The Labour manifesto made it clear that there would be no return to the plus, but it also rejected 'the monolithic comprehensive schools that take no account of children's differing abilities'. Instead, New Labour preferred schools which identified 'the distinct abilities of individual pupils', and organised them in 'streamed or setted classes' which were designed to 'maximise their progress in individual subjects' p.

The white paper Excellence in Schools repeatedly asserted that 'standards matter more than structures', so it seems 'somewhat ironic', says Chitty, that the Education Act was, in fact, 'chiefly concerned with structure' - 89 of the sections were devoted to 'the new categories of state maintained schools, their establishment, financing, admissions, and selection arrangements' p.

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Comprehensive schools were not mentioned. Chitty notes that by the time David Blunkett left office in June , 'there was a hierarchy of at least 16 types of secondary schools, each with its own legal status and unique admission procedures' p. In Blair's second term there were more specialist schools, advanced specialist schools, a thousand 'Beacon Schools' and more faith schools. In , Blunkett's successor, Estelle Morris, angered many in the teaching profession with her comment that there were some comprehensive schools she 'simply wouldn't touch with a bargepole' p. This declared that the key feature of the government's 'new and modernised' education system would be 'personalisation'.

But the Strategy's 'most controversial and far-reaching' proposal was the creation of a network of 'independent specialist schools' to replace 'traditional comprehensives' p. Ruth Kelly succeeded Clarke as education secretary, so it was she who had to pilot the Education and Inspections Bill through the Commons. She did not find it easy. The bill's proposals 'served to alienate a large body of opinion within the Labour Party, both inside and outside parliament' and Kelly 'found it difficult to mount a coherent defence of the government's broad agenda' p.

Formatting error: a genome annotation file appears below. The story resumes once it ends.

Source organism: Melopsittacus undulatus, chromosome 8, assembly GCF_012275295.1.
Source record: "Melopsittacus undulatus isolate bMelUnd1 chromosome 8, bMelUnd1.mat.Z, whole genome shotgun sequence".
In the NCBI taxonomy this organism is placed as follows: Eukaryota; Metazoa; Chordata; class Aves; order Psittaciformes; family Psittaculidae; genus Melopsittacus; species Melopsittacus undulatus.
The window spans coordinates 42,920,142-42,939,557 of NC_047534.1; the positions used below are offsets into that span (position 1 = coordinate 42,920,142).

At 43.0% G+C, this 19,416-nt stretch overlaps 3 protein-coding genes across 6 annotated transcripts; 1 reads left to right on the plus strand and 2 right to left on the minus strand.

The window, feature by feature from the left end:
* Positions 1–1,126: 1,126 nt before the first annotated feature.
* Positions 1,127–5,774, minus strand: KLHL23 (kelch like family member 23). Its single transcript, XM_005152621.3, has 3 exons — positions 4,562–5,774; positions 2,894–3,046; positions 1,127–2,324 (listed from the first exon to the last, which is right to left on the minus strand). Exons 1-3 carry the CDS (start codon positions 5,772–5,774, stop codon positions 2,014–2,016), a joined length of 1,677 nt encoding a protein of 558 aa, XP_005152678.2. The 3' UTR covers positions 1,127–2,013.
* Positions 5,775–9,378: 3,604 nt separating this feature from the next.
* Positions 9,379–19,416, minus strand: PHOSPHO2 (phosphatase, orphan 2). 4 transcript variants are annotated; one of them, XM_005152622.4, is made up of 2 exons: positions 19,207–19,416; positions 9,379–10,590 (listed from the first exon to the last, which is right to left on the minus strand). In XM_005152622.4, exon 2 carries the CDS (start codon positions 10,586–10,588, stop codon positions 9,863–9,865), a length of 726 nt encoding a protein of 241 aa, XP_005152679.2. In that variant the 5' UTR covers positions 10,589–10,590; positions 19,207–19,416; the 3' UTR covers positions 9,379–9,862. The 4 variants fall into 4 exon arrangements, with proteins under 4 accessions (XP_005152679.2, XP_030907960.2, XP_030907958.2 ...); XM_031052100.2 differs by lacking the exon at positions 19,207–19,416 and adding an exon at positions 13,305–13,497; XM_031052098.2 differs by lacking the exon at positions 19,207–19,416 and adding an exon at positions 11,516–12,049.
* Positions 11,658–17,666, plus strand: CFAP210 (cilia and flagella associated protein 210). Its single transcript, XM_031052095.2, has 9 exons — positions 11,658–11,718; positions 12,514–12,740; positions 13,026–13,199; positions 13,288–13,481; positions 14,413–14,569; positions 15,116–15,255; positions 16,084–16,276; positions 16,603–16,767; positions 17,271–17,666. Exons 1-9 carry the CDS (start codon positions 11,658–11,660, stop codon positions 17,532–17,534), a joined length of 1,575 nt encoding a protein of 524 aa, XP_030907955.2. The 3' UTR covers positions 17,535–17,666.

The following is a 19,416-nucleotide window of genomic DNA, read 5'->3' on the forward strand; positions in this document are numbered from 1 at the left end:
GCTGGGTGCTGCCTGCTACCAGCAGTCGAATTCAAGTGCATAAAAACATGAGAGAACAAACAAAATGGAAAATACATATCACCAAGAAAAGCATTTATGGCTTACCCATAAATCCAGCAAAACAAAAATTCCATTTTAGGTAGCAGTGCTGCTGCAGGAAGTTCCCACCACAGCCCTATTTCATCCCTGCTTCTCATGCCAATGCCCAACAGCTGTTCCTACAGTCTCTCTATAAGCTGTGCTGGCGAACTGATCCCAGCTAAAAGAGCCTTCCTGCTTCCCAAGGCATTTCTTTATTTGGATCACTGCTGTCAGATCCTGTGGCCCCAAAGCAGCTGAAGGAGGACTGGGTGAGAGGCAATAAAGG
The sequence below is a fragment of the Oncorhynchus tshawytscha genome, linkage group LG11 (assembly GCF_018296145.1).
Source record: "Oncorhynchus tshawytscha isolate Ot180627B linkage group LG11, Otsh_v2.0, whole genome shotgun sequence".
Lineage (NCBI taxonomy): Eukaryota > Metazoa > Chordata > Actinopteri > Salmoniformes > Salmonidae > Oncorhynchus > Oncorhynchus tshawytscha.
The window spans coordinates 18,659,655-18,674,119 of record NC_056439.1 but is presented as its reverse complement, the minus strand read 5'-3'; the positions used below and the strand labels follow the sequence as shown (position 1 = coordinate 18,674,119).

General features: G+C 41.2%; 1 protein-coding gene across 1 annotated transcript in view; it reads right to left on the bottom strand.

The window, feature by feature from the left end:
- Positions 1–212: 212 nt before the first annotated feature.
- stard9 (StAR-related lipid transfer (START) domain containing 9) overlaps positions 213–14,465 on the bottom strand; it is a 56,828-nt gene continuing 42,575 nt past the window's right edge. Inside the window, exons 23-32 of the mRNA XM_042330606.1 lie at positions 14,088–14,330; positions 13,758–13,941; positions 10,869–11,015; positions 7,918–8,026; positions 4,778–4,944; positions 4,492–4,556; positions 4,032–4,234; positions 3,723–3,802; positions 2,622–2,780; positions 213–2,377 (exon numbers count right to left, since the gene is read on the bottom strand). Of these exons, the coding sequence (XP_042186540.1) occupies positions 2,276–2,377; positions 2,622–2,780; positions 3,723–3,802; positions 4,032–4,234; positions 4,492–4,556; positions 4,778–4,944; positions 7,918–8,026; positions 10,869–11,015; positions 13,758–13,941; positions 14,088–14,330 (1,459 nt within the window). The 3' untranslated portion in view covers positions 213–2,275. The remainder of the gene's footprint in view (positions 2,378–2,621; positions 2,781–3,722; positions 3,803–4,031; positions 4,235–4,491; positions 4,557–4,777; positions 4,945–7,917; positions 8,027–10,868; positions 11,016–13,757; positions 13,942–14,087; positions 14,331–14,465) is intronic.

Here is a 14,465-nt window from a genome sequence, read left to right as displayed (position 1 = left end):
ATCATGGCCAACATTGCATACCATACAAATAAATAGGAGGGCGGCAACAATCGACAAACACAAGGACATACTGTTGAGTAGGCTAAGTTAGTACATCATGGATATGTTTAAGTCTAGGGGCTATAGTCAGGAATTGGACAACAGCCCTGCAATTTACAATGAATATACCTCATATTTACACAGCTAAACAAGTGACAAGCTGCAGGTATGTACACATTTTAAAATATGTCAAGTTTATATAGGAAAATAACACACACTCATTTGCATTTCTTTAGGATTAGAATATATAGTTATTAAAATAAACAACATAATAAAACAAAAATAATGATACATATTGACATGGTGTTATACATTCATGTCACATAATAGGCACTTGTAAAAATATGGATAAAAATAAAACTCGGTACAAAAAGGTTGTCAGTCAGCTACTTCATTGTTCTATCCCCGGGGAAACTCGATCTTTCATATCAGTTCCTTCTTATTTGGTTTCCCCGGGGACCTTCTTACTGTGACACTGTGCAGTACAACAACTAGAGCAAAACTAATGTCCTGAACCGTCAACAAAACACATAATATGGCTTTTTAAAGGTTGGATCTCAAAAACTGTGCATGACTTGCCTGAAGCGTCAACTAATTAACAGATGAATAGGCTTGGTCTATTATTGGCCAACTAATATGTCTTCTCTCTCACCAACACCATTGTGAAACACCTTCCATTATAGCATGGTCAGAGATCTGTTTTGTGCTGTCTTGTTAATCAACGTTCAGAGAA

In the event, the government made three minor concessions and got its bill - 'but only with the support of the Conservative opposition' p. Summing up the education initiatives of the Blair years, Chitty notes that 'a number of key phrases and slogans' tended to recur: there was a need to concentrate on standards, not structures; to promote 'choice and diversity' at the secondary level; to reject the idea of the 'one-size-fits-all' comprehensive; and to move on to a 'post-comprehensive era'. He argues that Blair's 'third way' was a vague concept which seemed to require the creation of many new types of secondary school, to 'attract the support of the middle and aspirant classes'.